Following the loss to Minnesota, Aaron Rodgers discussed how one of the big differences between the 2020 Green Bay Packers offense and the 2021 version is that they just aren’t getting off to the same fast starts—and the lack of practice time certainly hasn’t helped.

But against the Rams, and with plenty of help from the Packers defense, we saw the offense put up points early on. The aforementioned forced fumble by Gary would lead to a touchdown for the offense on their second possession of the game. Then a fourth down stop by the Green Bay defense would result in a field goal for the Packers offense.

So that’s 10 points on two of their first three possessions. Green Bay would add 10 more points on the two proceeding possessions, leading to 20 points by halftime, and they scored on four of their first six possessions.

The offensive game plan drawn up by LaFleur was exactly what was needed given the state of the Packers offensive line and the stout defensive front that they were facing. Despite the lack of success on the ground, we still saw Green Bay stick with it. And as mentioned, they utilized the quick passing game and motion, along with some play-action as well.

Q: Will the Packers establish and stick to the run?

A: Yes

This was one of my biggest keys to the game. Running the ball was never going to be easy, but we’ve seen in past blowout losses how ugly things can get for this offense when they become one-dimensional.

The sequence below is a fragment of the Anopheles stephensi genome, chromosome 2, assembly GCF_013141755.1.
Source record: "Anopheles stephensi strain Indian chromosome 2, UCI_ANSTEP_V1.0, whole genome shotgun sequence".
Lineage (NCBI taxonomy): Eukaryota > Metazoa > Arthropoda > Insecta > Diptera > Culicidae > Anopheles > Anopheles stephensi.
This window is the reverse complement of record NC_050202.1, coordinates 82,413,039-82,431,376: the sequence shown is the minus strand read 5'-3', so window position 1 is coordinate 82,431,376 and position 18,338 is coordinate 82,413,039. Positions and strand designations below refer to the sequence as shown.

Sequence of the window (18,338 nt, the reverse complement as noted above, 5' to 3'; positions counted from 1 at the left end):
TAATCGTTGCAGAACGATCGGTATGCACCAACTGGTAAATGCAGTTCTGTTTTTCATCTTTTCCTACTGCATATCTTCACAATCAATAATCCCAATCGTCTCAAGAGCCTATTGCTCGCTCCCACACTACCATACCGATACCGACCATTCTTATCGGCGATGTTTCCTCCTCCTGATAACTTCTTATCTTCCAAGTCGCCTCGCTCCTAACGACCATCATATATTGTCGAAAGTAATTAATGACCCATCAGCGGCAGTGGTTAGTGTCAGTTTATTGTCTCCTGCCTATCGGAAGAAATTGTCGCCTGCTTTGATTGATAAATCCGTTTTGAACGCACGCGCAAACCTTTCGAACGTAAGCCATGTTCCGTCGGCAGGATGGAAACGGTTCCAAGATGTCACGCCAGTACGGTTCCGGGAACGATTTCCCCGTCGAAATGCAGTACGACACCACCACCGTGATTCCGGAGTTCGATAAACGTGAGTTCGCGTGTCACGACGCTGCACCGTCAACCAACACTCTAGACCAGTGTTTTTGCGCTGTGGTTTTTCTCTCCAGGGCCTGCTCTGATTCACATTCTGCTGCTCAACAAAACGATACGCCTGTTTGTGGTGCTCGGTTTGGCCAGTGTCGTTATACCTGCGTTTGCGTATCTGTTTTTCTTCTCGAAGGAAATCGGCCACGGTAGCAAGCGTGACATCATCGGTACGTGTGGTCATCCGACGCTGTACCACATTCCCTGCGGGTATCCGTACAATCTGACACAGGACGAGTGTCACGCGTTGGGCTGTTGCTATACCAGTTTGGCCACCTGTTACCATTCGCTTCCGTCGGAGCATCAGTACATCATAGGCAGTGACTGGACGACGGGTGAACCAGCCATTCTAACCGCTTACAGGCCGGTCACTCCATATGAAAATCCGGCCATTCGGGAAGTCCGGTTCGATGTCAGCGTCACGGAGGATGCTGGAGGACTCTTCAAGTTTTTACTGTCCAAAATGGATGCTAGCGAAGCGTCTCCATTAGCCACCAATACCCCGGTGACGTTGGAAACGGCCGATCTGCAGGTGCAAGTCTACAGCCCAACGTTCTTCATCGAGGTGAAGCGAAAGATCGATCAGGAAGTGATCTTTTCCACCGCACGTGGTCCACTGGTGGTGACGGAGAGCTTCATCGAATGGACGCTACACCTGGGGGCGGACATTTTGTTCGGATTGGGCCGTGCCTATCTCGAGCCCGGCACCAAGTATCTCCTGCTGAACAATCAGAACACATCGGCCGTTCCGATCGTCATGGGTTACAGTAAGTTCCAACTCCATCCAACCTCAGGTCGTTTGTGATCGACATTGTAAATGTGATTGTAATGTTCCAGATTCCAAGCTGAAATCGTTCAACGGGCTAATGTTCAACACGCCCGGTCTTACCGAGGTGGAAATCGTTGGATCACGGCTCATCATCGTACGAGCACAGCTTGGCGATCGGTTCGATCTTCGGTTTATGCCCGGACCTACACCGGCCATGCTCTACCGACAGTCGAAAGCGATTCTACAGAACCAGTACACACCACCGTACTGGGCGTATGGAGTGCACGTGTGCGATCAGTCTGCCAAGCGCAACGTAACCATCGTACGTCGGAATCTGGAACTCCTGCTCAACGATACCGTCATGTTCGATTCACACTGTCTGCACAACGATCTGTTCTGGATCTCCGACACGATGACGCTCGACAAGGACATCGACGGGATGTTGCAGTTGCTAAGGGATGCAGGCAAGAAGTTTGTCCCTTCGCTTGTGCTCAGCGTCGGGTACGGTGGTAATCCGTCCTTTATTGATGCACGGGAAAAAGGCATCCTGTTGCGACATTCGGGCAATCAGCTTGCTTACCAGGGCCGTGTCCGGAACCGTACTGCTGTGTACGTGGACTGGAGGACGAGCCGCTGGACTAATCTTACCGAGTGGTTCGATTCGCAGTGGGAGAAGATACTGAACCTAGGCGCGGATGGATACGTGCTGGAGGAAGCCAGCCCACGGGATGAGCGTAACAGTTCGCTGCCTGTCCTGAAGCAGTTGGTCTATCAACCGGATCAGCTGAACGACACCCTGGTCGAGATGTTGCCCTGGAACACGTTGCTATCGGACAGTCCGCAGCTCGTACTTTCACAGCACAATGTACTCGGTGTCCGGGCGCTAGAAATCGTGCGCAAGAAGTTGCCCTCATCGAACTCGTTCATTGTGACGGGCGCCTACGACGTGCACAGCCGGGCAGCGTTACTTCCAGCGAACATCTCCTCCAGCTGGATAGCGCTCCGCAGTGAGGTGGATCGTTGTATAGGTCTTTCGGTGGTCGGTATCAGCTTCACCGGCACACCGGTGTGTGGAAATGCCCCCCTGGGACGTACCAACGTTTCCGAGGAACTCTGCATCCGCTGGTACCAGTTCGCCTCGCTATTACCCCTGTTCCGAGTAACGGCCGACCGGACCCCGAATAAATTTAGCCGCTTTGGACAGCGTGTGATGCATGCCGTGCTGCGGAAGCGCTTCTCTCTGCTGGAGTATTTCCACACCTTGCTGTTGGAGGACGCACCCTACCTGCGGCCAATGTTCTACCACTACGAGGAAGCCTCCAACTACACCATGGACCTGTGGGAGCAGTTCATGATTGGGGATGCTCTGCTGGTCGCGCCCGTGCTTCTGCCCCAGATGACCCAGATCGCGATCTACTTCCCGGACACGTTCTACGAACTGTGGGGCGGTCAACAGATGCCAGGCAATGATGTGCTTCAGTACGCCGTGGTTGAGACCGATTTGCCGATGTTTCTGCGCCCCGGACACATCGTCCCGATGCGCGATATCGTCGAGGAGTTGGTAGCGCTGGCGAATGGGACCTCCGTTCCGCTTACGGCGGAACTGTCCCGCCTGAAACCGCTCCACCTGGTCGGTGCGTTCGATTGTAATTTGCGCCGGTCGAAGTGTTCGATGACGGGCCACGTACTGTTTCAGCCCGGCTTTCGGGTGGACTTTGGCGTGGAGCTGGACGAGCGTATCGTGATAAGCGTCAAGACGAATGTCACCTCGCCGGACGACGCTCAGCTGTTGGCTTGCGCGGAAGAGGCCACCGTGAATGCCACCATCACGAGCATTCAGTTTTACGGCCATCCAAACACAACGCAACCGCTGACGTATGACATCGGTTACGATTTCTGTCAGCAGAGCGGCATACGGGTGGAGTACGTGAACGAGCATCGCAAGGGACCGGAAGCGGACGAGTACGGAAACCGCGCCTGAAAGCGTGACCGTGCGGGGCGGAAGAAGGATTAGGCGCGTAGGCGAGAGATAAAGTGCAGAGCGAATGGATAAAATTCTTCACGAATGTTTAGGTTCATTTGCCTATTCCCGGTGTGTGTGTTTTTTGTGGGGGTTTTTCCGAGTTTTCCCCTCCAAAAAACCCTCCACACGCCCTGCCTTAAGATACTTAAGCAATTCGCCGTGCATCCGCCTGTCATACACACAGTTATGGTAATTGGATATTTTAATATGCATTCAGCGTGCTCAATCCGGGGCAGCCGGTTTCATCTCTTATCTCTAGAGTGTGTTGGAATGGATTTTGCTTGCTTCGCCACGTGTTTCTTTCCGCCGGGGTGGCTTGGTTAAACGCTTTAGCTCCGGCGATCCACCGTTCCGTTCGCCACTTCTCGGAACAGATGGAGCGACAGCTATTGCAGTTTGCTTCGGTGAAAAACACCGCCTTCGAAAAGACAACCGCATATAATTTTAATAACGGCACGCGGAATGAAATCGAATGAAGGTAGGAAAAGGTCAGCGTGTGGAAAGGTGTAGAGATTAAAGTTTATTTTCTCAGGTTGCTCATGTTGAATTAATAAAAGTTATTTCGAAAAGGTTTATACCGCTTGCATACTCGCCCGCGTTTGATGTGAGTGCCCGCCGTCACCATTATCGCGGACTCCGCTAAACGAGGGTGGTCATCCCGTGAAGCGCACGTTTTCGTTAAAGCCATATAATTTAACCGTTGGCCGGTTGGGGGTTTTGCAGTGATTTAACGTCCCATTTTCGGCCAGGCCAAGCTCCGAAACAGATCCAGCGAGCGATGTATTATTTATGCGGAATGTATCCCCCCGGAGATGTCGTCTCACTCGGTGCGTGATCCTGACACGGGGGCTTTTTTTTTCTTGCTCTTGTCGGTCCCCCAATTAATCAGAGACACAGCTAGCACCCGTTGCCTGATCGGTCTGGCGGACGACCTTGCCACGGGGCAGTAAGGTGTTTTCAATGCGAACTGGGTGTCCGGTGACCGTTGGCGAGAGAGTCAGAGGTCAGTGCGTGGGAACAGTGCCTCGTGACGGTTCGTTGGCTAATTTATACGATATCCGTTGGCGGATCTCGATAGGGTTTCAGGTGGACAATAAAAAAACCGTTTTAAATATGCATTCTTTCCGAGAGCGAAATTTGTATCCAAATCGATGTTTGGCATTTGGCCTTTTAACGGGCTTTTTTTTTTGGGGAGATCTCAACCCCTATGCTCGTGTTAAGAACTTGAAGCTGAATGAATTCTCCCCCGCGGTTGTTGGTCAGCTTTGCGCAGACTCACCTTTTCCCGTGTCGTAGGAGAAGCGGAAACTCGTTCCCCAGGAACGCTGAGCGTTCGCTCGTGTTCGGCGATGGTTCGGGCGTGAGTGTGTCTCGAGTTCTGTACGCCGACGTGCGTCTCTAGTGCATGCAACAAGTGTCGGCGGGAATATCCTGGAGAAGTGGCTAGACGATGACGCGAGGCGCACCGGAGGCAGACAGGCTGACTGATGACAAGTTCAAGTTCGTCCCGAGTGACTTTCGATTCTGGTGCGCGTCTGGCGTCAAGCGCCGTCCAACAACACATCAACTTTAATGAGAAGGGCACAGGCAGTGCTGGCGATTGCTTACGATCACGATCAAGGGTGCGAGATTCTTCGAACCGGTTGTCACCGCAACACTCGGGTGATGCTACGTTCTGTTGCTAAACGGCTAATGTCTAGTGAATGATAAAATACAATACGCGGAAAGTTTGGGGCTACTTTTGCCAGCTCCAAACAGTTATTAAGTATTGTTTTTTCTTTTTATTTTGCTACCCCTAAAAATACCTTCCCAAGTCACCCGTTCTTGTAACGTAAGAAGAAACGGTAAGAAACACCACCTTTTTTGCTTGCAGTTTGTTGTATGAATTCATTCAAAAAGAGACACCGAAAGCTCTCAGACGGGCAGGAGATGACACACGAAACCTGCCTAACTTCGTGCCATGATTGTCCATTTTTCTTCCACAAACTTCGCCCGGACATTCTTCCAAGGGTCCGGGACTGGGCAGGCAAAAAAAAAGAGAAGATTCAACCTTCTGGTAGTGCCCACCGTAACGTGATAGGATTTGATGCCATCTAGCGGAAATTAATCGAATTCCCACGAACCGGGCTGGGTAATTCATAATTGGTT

Against this Rams front, allowing them to pin their ears back for a majority of the game would not have ended well. Also, running the ball allows the offensive line to be the aggressor.

The Packers would average only 2.9 yards per rush as a team, but AJ Dillon and Aaron Jones still finished with 30 combined carries. Now, of course, that number is a little inflated given that they had the lead late, but Green Bay still leaned on the run consistently throughout the game.

In the end, the Packers had roughly a 60/40 pass/run split, which is a good balance. With Rodgers as the quarterback, we are never going to see a consistent 50/50 mix but for this offense to be at their best, the run game needs to be a key part of the game plan.

Q: Can the Packers slow Cooper Kupp?

A: As much as a team can

After being cooked by Justin Jefferson a week earlier, the Green Bay Packers secondary had another tough task with Cooper Kupp on the schedule. Kupp entered Sunday’s game leading the NFL in receiving yards, receiving touchdowns, and he was second in targets.

Under defensive coordinator Joe Barry, this defense is always going to play with lightboxes more often than not, but we really saw them lean into that approach against the Rams, just as they did against Arizona, Kansas City, and Seattle.

With lightboxes, the Packers had an extra defender or two in the secondary and were basically daring the Rams to run the ball. If LA found success on the ground, so be it, but Green Bay was not going to get beat through the air.

For the most part, this strategy worked, outside of two big passing plays where the corners were beat and there was no safety help over the top. Of Stafford’s 302 passing yards, 133 came on those two plays.

In regards to Kupp, he posted 96 receiving yards on seven receptions with a long of 22. Kupp is one of those players who is always going to put up numbers but the goal is to not let him take the game over—which the Packers secondary did.